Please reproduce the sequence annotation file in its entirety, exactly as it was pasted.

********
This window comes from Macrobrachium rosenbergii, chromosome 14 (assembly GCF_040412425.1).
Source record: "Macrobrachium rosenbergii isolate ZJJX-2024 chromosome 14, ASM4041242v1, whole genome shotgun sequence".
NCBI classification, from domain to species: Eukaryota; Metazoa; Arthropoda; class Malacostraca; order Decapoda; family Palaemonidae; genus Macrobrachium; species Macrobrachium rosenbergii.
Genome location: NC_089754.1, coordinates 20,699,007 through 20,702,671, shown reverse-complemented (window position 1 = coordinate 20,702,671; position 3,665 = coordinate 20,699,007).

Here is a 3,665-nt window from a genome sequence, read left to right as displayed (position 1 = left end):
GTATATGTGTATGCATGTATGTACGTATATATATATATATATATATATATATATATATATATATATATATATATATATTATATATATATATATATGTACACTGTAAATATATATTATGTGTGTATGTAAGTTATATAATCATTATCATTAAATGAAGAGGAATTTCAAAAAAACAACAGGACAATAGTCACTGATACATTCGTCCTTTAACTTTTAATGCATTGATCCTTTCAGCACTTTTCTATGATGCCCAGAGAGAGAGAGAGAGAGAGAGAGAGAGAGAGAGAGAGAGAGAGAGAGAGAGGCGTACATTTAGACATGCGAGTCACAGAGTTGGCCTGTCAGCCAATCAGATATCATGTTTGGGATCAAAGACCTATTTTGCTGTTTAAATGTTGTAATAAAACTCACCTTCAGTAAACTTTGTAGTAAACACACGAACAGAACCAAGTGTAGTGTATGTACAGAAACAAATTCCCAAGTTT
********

This window comes from Macrobrachium rosenbergii, chromosome 14 (assembly GCF_040412425.1).
Source record: "Macrobrachium rosenbergii isolate ZJJX-2024 chromosome 14, ASM4041242v1, whole genome shotgun sequence".
NCBI classification, from domain to species: Eukaryota; Metazoa; Arthropoda; class Malacostraca; order Decapoda; family Palaemonidae; genus Macrobrachium; species Macrobrachium rosenbergii.
Genome location: NC_089754.1, coordinates 20,699,007 through 20,702,671, shown reverse-complemented (window position 1 = coordinate 20,702,671; position 3,665 = coordinate 20,699,007).

Here is a 3,665-nt window from a genome sequence, read left to right as displayed (position 1 = left end):
GTATATGTGTATGCATGTATGTACGTATATATATATATATATATATATATATATATATATATATATATATATATATATTATATATATATATATATGTACACTGTAAATATATATTATGTGTGTATGTAAGTTATATAATCATTATCATTAAATGAAGAGGAATTTCAAAAAAACAACAGGACAATAGTCACTGATACATTCGTCCTTTAACTTTTAATGCATTGATCCTTTCAGCACTTTTCTATGATGCCCAGAGAGAGAGAGAGAGAGAGAGAGAGAGAGAGAGAGAGAGAGAGAGAGAGAGGCGTACATTTAGACATGCGAGTCACAGAGTTGGCCTGTCAGCCAATCAGATATCATGTTTGGGATCAAAGACCTATTTTGCTGTTTAAATGTTGTAATAAAACTCACCTTCAGTAAACTTTGTAGTAAACACACGAACAGAACCAAGTGTAGTGTATGTACAGAAACAAATTCCCAAGTTT